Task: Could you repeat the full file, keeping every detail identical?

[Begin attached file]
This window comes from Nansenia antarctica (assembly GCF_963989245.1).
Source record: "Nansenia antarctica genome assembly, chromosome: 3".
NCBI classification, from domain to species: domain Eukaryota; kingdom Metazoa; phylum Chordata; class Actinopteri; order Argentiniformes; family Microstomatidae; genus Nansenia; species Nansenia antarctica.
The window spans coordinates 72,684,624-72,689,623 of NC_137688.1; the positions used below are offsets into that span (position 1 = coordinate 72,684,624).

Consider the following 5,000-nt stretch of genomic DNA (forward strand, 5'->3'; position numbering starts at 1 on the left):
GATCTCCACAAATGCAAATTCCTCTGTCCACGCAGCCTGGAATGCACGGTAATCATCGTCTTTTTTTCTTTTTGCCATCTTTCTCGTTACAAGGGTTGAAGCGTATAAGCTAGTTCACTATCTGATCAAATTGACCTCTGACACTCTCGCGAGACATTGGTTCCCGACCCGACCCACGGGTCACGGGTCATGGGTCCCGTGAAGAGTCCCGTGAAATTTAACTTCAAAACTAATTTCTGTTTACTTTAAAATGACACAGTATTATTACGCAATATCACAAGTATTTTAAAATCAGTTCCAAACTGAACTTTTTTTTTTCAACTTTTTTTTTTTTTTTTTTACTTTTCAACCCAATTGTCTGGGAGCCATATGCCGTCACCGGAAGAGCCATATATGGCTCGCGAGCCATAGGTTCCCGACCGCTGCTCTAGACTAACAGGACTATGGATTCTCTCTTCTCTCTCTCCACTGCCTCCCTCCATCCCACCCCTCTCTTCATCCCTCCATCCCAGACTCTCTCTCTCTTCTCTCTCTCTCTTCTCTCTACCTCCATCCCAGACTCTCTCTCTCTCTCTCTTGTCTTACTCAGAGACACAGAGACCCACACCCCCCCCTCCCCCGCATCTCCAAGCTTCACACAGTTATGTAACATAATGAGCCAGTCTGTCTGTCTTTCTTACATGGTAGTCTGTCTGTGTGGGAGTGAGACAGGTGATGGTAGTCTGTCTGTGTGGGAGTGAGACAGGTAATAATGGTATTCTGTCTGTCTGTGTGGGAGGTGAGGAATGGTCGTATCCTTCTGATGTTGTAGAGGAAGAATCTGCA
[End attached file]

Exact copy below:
This window comes from Nansenia antarctica (assembly GCF_963989245.1).
Source record: "Nansenia antarctica genome assembly, chromosome: 3".
NCBI classification, from domain to species: domain Eukaryota; kingdom Metazoa; phylum Chordata; class Actinopteri; order Argentiniformes; family Microstomatidae; genus Nansenia; species Nansenia antarctica.
The window spans coordinates 72,684,624-72,689,623 of NC_137688.1; the positions used below are offsets into that span (position 1 = coordinate 72,684,624).

Consider the following 5,000-nt stretch of genomic DNA (forward strand, 5'->3'; position numbering starts at 1 on the left):
GATCTCCACAAATGCAAATTCCTCTGTCCACGCAGCCTGGAATGCACGGTAATCATCGTCTTTTTTTCTTTTTGCCATCTTTCTCGTTACAAGGGTTGAAGCGTATAAGCTAGTTCACTATCTGATCAAATTGACCTCTGACACTCTCGCGAGACATTGGTTCCCGACCCGACCCACGGGTCACGGGTCATGGGTCCCGTGAAGAGTCCCGTGAAATTTAACTTCAAAACTAATTTCTGTTTACTTTAAAATGACACAGTATTATTACGCAATATCACAAGTATTTTAAAATCAGTTCCAAACTGAACTTTTTTTTTTCAACTTTTTTTTTTTTTTTTTTACTTTTCAACCCAATTGTCTGGGAGCCATATGCCGTCACCGGAAGAGCCATATATGGCTCGCGAGCCATAGGTTCCCGACCGCTGCTCTAGACTAACAGGACTATGGATTCTCTCTTCTCTCTCTCCACTGCCTCCCTCCATCCCACCCCTCTCTTCATCCCTCCATCCCAGACTCTCTCTCTCTTCTCTCTCTCTCTTCTCTCTACCTCCATCCCAGACTCTCTCTCTCTCTCTCTTGTCTTACTCAGAGACACAGAGACCCACACCCCCCCCTCCCCCGCATCTCCAAGCTTCACACAGTTATGTAACATAATGAGCCAGTCTGTCTGTCTTTCTTACATGGTAGTCTGTCTGTGTGGGAGTGAGACAGGTGATGGTAGTCTGTCTGTGTGGGAGTGAGACAGGTAATAATGGTATTCTGTCTGTCTGTGTGGGAGGTGAGGAATGGTCGTATCCTTCTGATGTTGTAGAGGAAGAATCTGCA